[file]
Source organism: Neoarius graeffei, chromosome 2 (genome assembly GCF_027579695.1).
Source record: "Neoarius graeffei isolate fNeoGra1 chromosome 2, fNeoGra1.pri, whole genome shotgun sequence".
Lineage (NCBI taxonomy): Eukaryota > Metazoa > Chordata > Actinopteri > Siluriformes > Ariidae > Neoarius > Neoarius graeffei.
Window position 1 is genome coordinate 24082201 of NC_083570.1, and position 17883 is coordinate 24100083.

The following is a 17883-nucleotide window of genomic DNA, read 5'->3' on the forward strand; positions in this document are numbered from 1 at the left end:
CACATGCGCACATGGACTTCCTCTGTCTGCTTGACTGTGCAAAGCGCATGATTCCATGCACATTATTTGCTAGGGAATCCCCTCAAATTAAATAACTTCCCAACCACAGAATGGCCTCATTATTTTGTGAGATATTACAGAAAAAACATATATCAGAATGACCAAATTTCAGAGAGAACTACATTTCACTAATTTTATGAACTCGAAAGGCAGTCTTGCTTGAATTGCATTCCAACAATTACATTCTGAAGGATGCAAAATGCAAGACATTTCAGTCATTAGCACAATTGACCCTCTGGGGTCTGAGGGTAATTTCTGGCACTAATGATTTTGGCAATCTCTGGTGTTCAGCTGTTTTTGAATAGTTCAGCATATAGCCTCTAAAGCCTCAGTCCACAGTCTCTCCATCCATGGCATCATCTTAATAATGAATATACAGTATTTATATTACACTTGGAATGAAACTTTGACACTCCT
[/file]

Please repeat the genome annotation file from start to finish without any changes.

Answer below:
Source organism: Neoarius graeffei, chromosome 2 (genome assembly GCF_027579695.1).
Source record: "Neoarius graeffei isolate fNeoGra1 chromosome 2, fNeoGra1.pri, whole genome shotgun sequence".
Lineage (NCBI taxonomy): Eukaryota > Metazoa > Chordata > Actinopteri > Siluriformes > Ariidae > Neoarius > Neoarius graeffei.
Window position 1 is genome coordinate 24082201 of NC_083570.1, and position 17883 is coordinate 24100083.

The following is a 17883-nucleotide window of genomic DNA, read 5'->3' on the forward strand; positions in this document are numbered from 1 at the left end:
CACATGCGCACATGGACTTCCTCTGTCTGCTTGACTGTGCAAAGCGCATGATTCCATGCACATTATTTGCTAGGGAATCCCCTCAAATTAAATAACTTCCCAACCACAGAATGGCCTCATTATTTTGTGAGATATTACAGAAAAAACATATATCAGAATGACCAAATTTCAGAGAGAACTACATTTCACTAATTTTATGAACTCGAAAGGCAGTCTTGCTTGAATTGCATTCCAACAATTACATTCTGAAGGATGCAAAATGCAAGACATTTCAGTCATTAGCACAATTGACCCTCTGGGGTCTGAGGGTAATTTCTGGCACTAATGATTTTGGCAATCTCTGGTGTTCAGCTGTTTTTGAATAGTTCAGCATATAGCCTCTAAAGCCTCAGTCCACAGTCTCTCCATCCATGGCATCATCTTAATAATGAATATACAGTATTTATATTACACTTGGAATGAAACTTTGACACTCCT